Stupid SharePoint Tricks #2–The PowerShell Versioning Issue

So, you’ve got your SharePoint 2010 development environment all setup nice and pretty – check.

You’ve gotten the hang of the PowerShell thing and it’s working all slick like – sweet.

Now you hear there’s a brand NEW version of PowerShell out there with even more fun toys and stuff.  So you download the latest and greatest (PowerShell version 3) and head home with the comforting thought that tomorrow’s gonna be a good day.

Now it’s first thing in the morning.  You fire up your development machine and kick off the SharePoint 2010 Management Shell and you see this…

The local farm is not accessible

Interesting.  Let’s do a quick check of the farm with a simple Get-SPFarm command…

Microsoft SharePoint is not supported.

What the?  Well, when you upgraded to PowerShell 3.0, you automatically upgraded the SharePoint 2010 Management Shell at the same time, and the new version is built for .NET Framework 4.0.  But as you know, the SharePoint 2010 object model won’t run in a .NET 4.0 AppDomain, which means you’d have to be running PowerShell 2.0 in order for any of the “SP” cmdlets to work.


To see which version of PowerShell you’re running, just issue either the $host.Version or $PSVersionTable commands at the PS prompt.  The latter command also shows you the current CLR version, which is the crux of our current issue.


As you can see, we’re running PowerShell version 3.0, which has loaded the CLR version 4.0.30319.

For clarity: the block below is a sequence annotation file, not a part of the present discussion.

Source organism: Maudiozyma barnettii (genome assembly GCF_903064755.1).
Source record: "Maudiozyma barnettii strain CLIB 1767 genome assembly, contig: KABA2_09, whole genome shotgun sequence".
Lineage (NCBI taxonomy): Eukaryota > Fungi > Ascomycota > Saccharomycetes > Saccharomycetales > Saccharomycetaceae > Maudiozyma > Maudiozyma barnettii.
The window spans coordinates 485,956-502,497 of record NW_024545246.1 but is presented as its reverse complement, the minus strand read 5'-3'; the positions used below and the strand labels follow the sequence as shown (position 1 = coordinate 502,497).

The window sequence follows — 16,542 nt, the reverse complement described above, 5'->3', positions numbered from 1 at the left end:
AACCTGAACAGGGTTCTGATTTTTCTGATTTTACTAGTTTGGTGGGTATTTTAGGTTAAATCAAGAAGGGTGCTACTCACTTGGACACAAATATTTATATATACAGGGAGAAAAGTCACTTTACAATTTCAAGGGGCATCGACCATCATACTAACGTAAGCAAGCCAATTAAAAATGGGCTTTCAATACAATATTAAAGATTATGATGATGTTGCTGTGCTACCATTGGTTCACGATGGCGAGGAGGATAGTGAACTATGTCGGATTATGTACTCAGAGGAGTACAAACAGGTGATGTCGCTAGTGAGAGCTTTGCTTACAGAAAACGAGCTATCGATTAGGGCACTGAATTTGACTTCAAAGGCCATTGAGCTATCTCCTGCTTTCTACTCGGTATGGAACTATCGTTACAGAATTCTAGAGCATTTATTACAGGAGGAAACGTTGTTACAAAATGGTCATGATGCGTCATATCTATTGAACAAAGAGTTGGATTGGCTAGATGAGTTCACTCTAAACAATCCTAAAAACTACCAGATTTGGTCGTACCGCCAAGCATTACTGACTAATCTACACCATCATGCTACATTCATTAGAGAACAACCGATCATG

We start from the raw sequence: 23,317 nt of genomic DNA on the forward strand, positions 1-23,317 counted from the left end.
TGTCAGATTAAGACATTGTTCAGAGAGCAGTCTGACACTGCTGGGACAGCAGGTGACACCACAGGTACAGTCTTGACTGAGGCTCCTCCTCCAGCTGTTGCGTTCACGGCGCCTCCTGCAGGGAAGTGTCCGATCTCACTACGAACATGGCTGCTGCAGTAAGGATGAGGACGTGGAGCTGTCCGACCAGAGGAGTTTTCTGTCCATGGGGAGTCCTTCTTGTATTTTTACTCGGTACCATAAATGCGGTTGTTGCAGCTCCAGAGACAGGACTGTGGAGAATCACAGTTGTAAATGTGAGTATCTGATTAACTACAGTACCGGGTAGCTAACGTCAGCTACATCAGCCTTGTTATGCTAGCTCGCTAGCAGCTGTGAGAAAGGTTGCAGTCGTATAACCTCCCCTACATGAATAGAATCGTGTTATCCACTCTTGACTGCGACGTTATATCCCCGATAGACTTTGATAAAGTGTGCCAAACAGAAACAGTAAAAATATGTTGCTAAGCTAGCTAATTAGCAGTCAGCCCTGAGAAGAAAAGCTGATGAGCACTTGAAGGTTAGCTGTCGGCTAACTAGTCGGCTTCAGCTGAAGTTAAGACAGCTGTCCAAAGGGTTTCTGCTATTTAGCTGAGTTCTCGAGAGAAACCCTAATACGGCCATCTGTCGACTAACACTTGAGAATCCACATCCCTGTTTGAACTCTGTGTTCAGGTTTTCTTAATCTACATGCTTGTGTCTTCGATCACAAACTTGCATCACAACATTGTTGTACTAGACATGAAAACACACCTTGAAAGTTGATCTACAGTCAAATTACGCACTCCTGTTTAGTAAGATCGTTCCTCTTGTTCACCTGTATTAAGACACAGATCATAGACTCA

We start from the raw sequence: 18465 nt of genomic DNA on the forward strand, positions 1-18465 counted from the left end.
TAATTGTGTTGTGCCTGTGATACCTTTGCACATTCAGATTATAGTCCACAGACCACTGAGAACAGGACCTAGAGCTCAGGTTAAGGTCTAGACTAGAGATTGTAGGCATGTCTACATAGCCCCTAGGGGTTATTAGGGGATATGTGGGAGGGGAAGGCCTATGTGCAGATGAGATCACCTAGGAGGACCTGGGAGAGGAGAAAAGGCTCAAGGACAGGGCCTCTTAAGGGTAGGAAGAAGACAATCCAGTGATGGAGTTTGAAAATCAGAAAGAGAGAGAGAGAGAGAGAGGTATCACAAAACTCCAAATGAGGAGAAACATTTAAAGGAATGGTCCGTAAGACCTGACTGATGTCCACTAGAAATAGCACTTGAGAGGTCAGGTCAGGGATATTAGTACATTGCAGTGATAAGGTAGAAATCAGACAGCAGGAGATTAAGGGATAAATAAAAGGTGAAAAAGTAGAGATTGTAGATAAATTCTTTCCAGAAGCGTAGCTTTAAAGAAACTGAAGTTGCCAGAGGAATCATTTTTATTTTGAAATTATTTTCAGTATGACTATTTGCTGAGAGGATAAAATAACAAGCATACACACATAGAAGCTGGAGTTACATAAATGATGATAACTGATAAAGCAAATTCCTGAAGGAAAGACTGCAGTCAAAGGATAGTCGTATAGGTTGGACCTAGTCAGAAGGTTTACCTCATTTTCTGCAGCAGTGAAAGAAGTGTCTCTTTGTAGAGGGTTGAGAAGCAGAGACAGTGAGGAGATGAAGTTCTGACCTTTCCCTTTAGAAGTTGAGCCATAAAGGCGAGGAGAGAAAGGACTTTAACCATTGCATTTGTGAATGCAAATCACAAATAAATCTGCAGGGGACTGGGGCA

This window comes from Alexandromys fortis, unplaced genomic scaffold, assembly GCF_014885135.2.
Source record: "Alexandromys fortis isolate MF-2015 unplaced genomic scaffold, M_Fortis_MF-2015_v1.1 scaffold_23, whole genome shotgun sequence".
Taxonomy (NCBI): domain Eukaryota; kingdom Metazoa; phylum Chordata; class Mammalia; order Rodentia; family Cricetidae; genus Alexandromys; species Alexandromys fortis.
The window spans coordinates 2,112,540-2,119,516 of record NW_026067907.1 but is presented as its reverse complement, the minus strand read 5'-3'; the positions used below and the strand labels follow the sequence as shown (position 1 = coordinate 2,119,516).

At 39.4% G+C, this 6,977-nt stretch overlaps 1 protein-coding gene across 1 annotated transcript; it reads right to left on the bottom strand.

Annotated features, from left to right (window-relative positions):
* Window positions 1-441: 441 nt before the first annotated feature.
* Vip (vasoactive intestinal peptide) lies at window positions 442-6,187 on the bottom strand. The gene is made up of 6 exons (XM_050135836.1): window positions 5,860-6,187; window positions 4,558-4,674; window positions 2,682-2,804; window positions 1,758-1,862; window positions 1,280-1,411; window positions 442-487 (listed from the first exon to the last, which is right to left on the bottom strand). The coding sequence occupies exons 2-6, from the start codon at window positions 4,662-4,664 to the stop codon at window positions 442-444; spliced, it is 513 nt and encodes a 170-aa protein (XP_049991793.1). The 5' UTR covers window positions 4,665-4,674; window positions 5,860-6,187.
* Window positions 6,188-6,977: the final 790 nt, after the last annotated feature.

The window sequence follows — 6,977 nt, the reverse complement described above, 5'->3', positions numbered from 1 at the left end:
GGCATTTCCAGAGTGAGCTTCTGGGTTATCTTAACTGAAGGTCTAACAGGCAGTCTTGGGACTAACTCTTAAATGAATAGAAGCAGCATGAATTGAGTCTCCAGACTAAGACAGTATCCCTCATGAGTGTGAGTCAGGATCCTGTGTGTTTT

Shortcut PropertiesSo what to do?  Easy.  Let’s modify the shortcut so that it automatically “down shifts” into PowerShell version 2.0 whenever we need to do our SharePoint work.  The rest of the time we’ll cruise along at a more reasonable warp.

From the START menu, right-click the “SharePoint 2010 Management Shell” shortcut and select properties.

Notice the highlighted bit where it says “-NoExit”.  What we need to do is add a switch to the PowerShell.exe command that tells PS to load version 2.0 instead of version 3.0.

…PowerShell.exe –Version 2.0 –NoExit…

Make this change and then click OK.




The next time you start up your management shell, you’ll see that all your SharePoint goodness is restored.  The world will start spinning again, and life will be good.




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3 Responses to Stupid SharePoint Tricks #2–The PowerShell Versioning Issue

  1. Geoff Hegedus March 5, 2013 at 7:28 am #

    Thanks John, this was a real pain. We had to perform this on 24 servers in a validated system, so mucho paperwork

  2. Milton Lopez June 14, 2013 at 1:17 pm #

    John: thanks for this. SP2013 requires PS 3.0, but there seem to be some issues when using these two together, too. Do you have any words of wisdom on this? I’m trying to install SP2013 using the AutoSPInstaller scripts and running into some errors on a fresh server (Win2008 R2 SP1).

    • John Holliday June 14, 2013 at 1:26 pm #

      Hi Milton,

      I ran into similar problems on W2K R2. Have you tried building out a fresh WIN 2012 server for your SP2013 development? Also, you might need to crack open the AutoSPInstallerFunctions.ps1 and look for places where it spawns a separate instance of PowerShell to ensure it is loading the correct version.

      Hope this helps,

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